Marcelline knew Leonie was calculating those thousands
down to the last farthing. Under the untamable
mane of red hair was a hardheaded businesswoman. She
had a fierce love of money and all the machinations
involving it. She labored lovingly over her ledgers and
accounts and such. Marcelline would rather clean privies
than look at a column of figures.
But each sister had her strengths. Marcelline, the eldest,
was the only one who physically resembled her father. For
all she knew, she was the only one of them who truly was
his daughter. She had certainly inherited his fashion sense,
imagination, and skill in drawing. She'd inherited as well
his passion for fine things, but thanks to the years spent in
Paris learning the dressmaking trade from Cousin Emma,
hers and her sisters' feelings in this regard went deeper.
What had begun as drudgerya trade learned in childhood,
purely for survivalhad become Marcelline's life
and her love. She was not only Maison Noirot's designer
but its soul.
Sophia, meanwhile, had a flair for drama, which she
turned to profitable account. A fair-haired, blue-eyed
innocent on the outside and a shark on the inside, Sophy
could sell sand to Bedouins. She made stonyhearted
moneylenders weep and stingy matrons buy the shop's
most expensive creations.
"Only think of the prestige," Sophy said. "The Duchess
of Clevedon will be a leader of fashion. Where she
goes, everyone will follow."
"She'll be a leader of fashion in the right hands,"
Marcelline said. "At present . . ."
A chorus of sighs filled the pause.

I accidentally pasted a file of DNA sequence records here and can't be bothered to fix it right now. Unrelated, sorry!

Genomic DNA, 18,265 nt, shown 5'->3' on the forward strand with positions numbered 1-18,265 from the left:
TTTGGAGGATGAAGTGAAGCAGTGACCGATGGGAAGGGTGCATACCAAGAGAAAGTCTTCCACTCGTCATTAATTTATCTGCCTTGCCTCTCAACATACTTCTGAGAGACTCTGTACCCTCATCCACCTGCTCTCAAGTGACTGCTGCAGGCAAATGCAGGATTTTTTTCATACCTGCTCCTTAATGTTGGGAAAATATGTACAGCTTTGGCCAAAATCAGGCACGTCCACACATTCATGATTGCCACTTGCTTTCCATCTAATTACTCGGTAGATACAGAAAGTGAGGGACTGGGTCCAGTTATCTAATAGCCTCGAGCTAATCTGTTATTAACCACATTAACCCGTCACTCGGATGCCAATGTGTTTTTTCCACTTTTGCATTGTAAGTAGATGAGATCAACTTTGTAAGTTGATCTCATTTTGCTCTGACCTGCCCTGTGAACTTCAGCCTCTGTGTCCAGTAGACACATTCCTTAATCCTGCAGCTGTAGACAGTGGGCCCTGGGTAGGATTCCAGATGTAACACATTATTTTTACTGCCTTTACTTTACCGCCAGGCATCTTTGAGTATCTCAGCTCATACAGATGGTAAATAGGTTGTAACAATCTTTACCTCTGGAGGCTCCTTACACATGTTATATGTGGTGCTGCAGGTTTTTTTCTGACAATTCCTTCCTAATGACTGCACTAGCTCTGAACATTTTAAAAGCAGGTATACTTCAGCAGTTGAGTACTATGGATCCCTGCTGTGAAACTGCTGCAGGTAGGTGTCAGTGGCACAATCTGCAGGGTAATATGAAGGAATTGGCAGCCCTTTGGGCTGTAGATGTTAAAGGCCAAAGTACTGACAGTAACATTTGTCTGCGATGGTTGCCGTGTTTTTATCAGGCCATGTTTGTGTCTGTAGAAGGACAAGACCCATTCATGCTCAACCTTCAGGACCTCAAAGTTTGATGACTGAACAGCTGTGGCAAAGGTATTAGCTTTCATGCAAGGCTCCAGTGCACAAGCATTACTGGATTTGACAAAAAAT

"Her taste is unfortunate," said Leonie.
"Her mother," said Sophy.
"Her mother's dressmaker, to be precise," said Leonie.
"Hortense the Horrible," they said in grim unison.
Hortense Downes was the proprietress of Downes's,
the single greatest obstacle to their planned domination
of the London dressmaking trade.
At Maison Noirot, the hated rival's shop was known
"Stealing her from Dowdy's would be an act of charity,
really," said Marcelline.
Silence followed while they dreamed their dreams.
Once they stole one customer, others would follow.
The women of the beau monde were sheep. That could
work to one's advantage, if only one could get the sheep
moving in the right direction. The trouble was, not nearly
enough high-ranking women patronized Maison Noirot
because none of their friends did. Very few were ready to
try something new.
In the course of the shop's nearly three-year existence,
they'd lured a number of ladies, like Lady Renfrew. But
she was merely the wife of a recently knighted gentleman,
and the others of their customers were, like her, gentry or
newly rich. The highest echelons of the tonthe
duchesses and marchionesses and countesses and suchstill
went to more established shops like Dowdy's.
Though their work was superior to anything their
London rivals produced, Maison Noirot still lacked the
prestige to draw the ladies at the top of the list of precedence.
"It took ten months to pry Lady Renfrew out of
Dowdy's clutches," said Sophy.
They'd succeeded because her ladyship had overheard
Dowdy's forewoman, Miss Oakes, say the eldest daughter's